1906 The leaders of the BIC mission, the Angeneys leave the BIC for a different mission society. The 1906 General Conference directed the Foreign Mission Board to seek a capable leader to take charge of the mission. Meanwhile, the remaining missionaries conducted Sunday services, engaged in visitations, ministered to the sick, attempted to meet the needs of widows and conducted bible classes. The mission also expanded their ministry to education programs for women and the poor.[4]
1912 Missionaries return home after struggling for seven years. In the end the missionaries were unable to establish a permanent mission in India. But they did give the next generation of missionaries valuable insights into what is required for establishing a successful mission in the region.[4]
1913 Foreign Mission Board sends over a second group of missionaries led by Henry Smith poised to conduct a mission informed by the difficulties of the past mission in Arrah.[4]
1918 The mission reached a benchmark in 1918 and had established three stations in Bihar: Saharsa, Madhipura and Supaul. After five years of mission work, Saharsa and madhipura reported to have two members and four inquirers; Supaul had 16 adherents. [4]
1919 Marked the beginning of the church's orphanage ministry. The missionaries began by simply caring for a motherless boy but soon formed both a boys and girls orphanage each with their own school. The orphanages would eventually become the principle source of members for the church as it developed through the mid-century.[4]
1922 The mission adopts a new statement of purpose to explain their shift in mission tactics. Because of the lack of response to their evangelistic efforts, the mission had already begun focusing their attention on various social ministries to address issues related to orphans, widows, education and health. To continue the mission's direct evangelical work, leadership began to hire Christian nationals to supplement the foreign missionaries.[6]
1924 After a decade of mission work in India, Henry Smith dies of Smallpox. Leadership passes to Amos Dick who would give a lifetime of service in India. In 1935 the General Conference made Amos Dick the Bishop of the India Mission field.[4]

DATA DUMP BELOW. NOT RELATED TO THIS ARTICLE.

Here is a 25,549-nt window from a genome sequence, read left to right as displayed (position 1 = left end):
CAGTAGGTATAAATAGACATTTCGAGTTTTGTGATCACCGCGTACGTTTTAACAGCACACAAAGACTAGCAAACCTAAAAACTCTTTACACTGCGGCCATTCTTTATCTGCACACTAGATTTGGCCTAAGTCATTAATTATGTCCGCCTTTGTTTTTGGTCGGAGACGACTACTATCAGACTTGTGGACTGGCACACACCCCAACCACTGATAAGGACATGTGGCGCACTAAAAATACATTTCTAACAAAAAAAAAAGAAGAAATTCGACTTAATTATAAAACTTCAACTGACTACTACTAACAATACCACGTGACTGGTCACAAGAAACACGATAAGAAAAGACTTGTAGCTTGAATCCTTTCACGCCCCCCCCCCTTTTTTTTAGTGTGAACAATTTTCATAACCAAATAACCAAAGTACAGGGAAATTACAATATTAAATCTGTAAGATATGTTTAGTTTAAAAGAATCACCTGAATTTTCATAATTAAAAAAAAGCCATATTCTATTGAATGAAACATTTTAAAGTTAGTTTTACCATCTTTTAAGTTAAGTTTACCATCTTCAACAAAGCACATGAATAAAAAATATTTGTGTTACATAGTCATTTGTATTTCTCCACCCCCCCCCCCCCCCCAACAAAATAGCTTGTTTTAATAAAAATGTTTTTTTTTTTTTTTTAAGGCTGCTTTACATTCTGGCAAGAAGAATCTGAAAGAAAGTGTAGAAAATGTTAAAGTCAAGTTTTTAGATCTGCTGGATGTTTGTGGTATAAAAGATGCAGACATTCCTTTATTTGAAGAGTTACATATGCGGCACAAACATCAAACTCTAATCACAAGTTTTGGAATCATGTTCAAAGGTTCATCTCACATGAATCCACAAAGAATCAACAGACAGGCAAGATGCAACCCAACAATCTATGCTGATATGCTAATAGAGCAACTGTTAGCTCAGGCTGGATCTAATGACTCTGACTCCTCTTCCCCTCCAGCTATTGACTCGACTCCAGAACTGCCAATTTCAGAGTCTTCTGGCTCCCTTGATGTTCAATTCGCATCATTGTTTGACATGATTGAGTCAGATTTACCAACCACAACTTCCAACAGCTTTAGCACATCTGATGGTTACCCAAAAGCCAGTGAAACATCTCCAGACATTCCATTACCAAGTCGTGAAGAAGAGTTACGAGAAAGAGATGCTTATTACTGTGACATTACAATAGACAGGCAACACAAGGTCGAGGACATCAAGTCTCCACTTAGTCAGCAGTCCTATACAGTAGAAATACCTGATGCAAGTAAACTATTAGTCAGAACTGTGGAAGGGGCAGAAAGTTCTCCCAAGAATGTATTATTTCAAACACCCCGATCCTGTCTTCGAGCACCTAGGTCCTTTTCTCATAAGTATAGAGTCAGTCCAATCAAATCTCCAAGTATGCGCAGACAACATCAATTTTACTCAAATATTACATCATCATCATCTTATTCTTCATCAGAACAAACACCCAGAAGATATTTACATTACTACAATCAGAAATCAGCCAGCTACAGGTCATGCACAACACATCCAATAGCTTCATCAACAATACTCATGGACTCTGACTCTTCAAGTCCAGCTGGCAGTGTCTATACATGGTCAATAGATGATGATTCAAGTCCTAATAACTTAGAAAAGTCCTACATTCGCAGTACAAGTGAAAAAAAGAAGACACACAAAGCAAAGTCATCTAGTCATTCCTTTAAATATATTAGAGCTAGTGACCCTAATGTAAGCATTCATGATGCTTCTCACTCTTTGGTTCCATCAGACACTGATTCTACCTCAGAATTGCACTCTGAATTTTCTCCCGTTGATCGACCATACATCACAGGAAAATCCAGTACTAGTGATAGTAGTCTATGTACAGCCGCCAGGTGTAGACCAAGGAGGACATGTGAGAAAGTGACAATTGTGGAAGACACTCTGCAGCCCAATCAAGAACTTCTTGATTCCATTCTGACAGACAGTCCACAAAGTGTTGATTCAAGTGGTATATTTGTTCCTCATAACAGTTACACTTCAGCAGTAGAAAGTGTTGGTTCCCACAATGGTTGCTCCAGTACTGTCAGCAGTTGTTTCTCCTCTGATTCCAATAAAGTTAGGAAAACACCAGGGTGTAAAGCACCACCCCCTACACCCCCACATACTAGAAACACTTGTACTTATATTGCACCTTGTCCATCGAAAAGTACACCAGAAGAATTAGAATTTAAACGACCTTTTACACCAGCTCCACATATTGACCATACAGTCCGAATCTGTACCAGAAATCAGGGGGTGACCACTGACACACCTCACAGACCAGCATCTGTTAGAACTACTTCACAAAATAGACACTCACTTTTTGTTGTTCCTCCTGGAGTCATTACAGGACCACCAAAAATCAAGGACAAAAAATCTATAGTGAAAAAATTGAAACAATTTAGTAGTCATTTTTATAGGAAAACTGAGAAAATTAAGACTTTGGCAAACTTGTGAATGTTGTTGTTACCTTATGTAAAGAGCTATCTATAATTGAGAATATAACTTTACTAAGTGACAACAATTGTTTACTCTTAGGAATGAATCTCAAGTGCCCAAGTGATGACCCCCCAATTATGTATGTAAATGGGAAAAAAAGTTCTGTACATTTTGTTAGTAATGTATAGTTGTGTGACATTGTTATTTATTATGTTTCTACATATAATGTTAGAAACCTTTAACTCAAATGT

1939 The church in India celebrated its Silver Jubilee with 151 baptisms of new converts; the Christian community now numbered around 200. The church recognized that it had been growing slowly. Likely the biggest contributing factor was the fact that evangelism had always struggled to make inroads into the Hindu community. The caste system had always been a hurtle for the likely convert. Essentially, in caste system conversion makes one equivalent to an outcast among their people. Which explains why the most converts prior to the mid-century the most converts were form lower castes whose members would likely loose less by conversion. But thankfully, the church's 25th anniversary would be seen in retrospect as a turning point for the mission and the growth of the church.[4]
1945 The widely successful mission to the Santals begins. The Santals were a tribal group moving into the Bihar region. They were notably less bound to the Hindu caste system and were thus more responsive to evangelism. In fact, when BIC missionary Charles Engle originally contacted them he discovered that some of the Santals were already baptized Christians. Because of the Santals response to evangelism, a new mission, Banmankhi, was established within access of the Santal villages. This outreach to the Santal villages largely accounts for the fourfold increase of the Indian church in the decades following the Silver Jubilee.[4] Among the Santals, several nationals rose up as talented leaders. Benjamin Marandi, an excellent church planter, began a church by himself that would swell to well over 1000 members before his active days of ministry were done.[6]
1954 The first three India nationals are ordained by the church.[6]
1955 The first constitution for the Brethren in Christ Church in India was written. Within the document, there was noted cooperation between the foreign missionaries and the native church leaders. Both would serve on the church's executive committee. Unfortunately the constitution was never registered as an official document. Subsequently, the document was only ever loosely followed.[6] Among several new changes the constitution provided for a church chairmanship to be rotated among four regional superintendents.[4] An interesting factor to note is that the first church Chairman was a missionary and not a national.[6]